Be Not Yet Existing (When the Sun Hides Himself from the Blind)

Do not remember against us the iniquities of our ancestors[.]
          —Ps 79:81


To say that God turns away from the evil is like saying that the sun hides himself from the blind.

Invocation: I pray, Lord, for
the repose of the souls of my
ancestors, for the forgiveness
of their sins; do not punish in
me their transgressions. Direct my
actions to honour them. Amen.


Ancestors, you are my blood, I
am your flesh; your legacy in
this world, you are mine in the next.
Nourishment, you flow through my veins
and in and out of my heart with
the frequency of recurring


thought. Every memory is
a complement the imbalance
of my mind justifies with your
stained heritage the persistence
of which life’s living against time
redefines whenever faced with


self-created strife. It changes
my perspective and somehow we
survive. Always thriving the most
when striving the hardest, when the
circumstances are not the best;
when I acknowledge the doctrine


hidden in every moment
of difficulty—the truth which
exists because I persist, this:
that I am not a thing but am
a system. The spirit of Christ
Consciousness ordered by divine


law’s logic into rational
substance your rebelliousness so
ingrained in me seeks to dissolve.
By way of stubborn defiance,
by always denying someone
any power to alter our


story with their wor(l)d’s polluting
patter(n)—that poor man’s version of
the soul’s own descent into dense
matter—we transcend accidents
of history with this command
of narrative they all call our


Norman adaptability.
I learned from the best, could not have
been better prepared to answer
whatever spirit appeared in
the form of a friend’s criticism
to conquer like an enemy.


It is just in me to conjure
a way out of every last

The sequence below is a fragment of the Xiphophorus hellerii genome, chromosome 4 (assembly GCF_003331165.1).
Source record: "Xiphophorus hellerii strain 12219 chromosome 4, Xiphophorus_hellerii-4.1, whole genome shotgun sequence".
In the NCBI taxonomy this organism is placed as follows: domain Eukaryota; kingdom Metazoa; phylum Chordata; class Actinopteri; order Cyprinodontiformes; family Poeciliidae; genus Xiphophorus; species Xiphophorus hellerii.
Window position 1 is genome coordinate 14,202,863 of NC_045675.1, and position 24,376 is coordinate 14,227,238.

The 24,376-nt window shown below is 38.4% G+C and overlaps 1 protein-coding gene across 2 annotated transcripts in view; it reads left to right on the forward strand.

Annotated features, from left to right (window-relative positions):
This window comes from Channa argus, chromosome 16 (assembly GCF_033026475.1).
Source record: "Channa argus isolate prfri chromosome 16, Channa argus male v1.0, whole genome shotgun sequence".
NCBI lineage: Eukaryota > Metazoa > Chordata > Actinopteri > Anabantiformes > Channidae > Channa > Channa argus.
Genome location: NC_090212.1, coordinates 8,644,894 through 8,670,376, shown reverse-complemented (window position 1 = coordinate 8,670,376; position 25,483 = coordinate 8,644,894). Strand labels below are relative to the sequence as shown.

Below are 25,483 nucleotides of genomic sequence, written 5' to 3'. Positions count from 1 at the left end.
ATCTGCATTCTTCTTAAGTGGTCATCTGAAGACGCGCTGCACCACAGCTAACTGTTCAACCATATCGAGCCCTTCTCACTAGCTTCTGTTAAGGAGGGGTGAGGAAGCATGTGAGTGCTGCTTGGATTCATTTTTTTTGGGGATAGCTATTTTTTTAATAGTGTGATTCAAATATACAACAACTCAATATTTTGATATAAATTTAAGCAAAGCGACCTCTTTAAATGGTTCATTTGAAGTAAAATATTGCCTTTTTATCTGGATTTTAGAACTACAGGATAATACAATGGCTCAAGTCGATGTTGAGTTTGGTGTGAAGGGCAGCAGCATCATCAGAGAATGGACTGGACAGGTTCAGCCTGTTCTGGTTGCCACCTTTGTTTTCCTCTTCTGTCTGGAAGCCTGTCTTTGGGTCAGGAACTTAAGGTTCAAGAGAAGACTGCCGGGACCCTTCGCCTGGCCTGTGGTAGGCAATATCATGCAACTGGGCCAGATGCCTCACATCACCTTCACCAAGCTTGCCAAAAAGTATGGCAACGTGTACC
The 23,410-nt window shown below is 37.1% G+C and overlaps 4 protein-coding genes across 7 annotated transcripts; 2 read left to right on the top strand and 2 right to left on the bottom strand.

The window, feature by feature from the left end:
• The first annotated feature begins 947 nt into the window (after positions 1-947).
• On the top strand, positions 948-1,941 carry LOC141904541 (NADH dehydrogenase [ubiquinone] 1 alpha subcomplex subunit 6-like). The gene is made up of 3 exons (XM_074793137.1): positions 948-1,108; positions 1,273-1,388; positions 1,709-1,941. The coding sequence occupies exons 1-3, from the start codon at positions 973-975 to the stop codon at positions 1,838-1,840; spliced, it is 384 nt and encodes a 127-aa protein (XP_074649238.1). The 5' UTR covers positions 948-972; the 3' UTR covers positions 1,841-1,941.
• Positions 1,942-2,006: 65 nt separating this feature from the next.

vessel they use to bottle me,
every pigeonhole’s walls their
want of understanding what I
am fails to pin me down; on air


no weapon travels swifter, does
more damage than a tongue of sword
whose flame burns to their core those my
pen’s fame spurns. No love lost in such
poisonous endeavours as this:
writing the wrongs you wish me to


address. Such love is the savvy
mediator from whose quick lips
our curse’s remedy begins
to progress; whose step spans the chasm
which divides us, makes whole again
those cavernous halves of our home’s


shattering into fragments no
statistician or taxman can
reduce to what fractions our own
dissatisfaction with our Selves
has. Without remorse sewing shut
cold mouths whose sores another’s war


opened before you could return
what fortune your talent borrowed,
this divorce of ours from heaven
clothes our cloven hooves in such wide
and enormous shoes that even
competing covens feel the warmth


of the devil coming; his wrath
an inheritance of a debt
I can only hope this wealth of
suffering can fulfill. Promise
me you will never let go if
I refuse to forgive my Self


your failings, that truth still counts for
something in the age of hollow
compliments. Unconvinced by praise,
nothing enrages me more than
painting on the page depictions
of our strangest circumstances


publishers will commit to print
only if I make some changes,
such as your names, to protect them
and the innocence of strangers—
idiots ignorant of the
symbolism under hints of which


what makes this melancholy most
meaningful sits, the worth of its
wealth’s worst indifference
implicit. Not so expedient,
how fully my strife brings your
sacrifices to holiness.


Purchases, in fact, any
satisfaction left to be had
by a son rising after all
of his father’s ashes have cooled,
fallen down from (t)his phœnix nest
in my flight from which by grief’s fire


have I been schooled. Attracted to
its opposite, fast toward the
antipodes of reason, far
beyond the reaches of a crowd
conditioned to believe any
difference of opinion or


belief—deviation from their
script of life’s living into which
they have been indoctrinated—
as madness, in my hand’s pursuit
of pleasure wisdom has pursued
my mind with even graver fervour.


She paid me in kind when I
gave her a piece of it, even
redefined my entire concept
of being until I perceived
Bukowski’s meaning when he said,
‘The crowd is the gathering place


of the weakest; true creation
is a solitary act.’ That
in my solitude there hides ours,
a singular spark of ancestral